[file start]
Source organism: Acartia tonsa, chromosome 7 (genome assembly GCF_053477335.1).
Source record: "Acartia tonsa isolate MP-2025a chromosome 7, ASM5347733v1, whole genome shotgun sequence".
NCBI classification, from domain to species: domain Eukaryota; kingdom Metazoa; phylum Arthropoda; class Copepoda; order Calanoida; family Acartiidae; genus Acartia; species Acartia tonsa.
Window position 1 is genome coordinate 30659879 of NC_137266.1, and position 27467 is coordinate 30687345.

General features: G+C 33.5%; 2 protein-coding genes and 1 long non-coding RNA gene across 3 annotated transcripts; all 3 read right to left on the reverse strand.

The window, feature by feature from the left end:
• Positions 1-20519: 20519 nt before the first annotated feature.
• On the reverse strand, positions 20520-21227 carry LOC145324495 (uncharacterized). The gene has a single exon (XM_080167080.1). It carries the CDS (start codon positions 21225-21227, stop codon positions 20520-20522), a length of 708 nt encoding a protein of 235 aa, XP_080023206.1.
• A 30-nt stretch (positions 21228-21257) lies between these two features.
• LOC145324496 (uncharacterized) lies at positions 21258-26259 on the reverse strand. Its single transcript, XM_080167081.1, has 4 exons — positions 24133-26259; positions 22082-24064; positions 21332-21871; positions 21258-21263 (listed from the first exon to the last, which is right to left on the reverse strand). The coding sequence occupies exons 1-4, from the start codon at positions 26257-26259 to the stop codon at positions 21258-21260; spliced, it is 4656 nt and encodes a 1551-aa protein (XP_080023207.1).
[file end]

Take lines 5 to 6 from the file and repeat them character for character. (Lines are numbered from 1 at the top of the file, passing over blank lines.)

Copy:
General features: G+C 33.5%; 2 protein-coding genes and 1 long non-coding RNA gene across 3 annotated transcripts; all 3 read right to left on the reverse strand.

The window, feature by feature from the left end: